What is the module of a gear ?
In general, the size of a gear tooth is expressed as its module.
The sizes of gear teeth using the module system are indicated with the symbol m followed by numerals such as m1, m2, and m4 where the teeth sizes get larger as the numerical value increases.
Figure 1 - The comparison of teeth sizes between Module 1.5 (left) and module 4 (right)
In order for the gears to mesh, the space between the gear teeth of each gear, in other words the pitch (p) must be equal.
The pitch of a gear indicates the size of the gear tooth, but because the pitch contains the circular constant π (3.1415…), it is not a convenient number.
Therefore, by dividing the pitch by π, π can be eliminated. The remaining value is named the module and represents the tooth size.
(The unit of module is mm.)
The relationship is shown as the following formula.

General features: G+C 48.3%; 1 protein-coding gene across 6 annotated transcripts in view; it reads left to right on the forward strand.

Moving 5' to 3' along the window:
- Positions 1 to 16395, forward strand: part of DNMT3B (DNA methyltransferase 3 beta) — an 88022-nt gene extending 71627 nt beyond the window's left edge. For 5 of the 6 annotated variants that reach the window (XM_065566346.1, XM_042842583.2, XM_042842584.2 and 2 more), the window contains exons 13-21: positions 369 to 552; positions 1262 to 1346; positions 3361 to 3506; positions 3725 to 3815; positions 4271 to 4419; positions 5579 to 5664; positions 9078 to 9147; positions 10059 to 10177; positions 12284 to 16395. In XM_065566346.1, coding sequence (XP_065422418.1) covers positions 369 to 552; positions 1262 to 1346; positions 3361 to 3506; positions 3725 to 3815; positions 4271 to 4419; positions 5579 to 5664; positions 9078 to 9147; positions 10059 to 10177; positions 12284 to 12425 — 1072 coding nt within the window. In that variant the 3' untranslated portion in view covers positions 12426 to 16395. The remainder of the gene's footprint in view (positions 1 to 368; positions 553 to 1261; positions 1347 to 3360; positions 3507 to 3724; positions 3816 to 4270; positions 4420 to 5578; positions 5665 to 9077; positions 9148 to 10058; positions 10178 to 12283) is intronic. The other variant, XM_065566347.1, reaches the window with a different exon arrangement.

m = p / π
Figure 2 - Two gears of module 2
They mesh together correctly because their modules are equal.
By the way, the pitch circle diameter of a spur gear (d) can be obtained by multiplying the module (m) and the number of teeth (z).
Expressed as a formula, it is d = m x z.
In the ISO system, the unit to indicate the size of gear tooth is specified as module. In reality, there are others such as CP (circular pitch) which expresses pitch in integer and DP (diametral pitch) which is mainly used in the US, etc.
The chart shown in Table 1 compares the equivalent values of module (m), circular pitch (CP) and diametral pitch (DP).
Table 1 - Comparison of various pitch measurements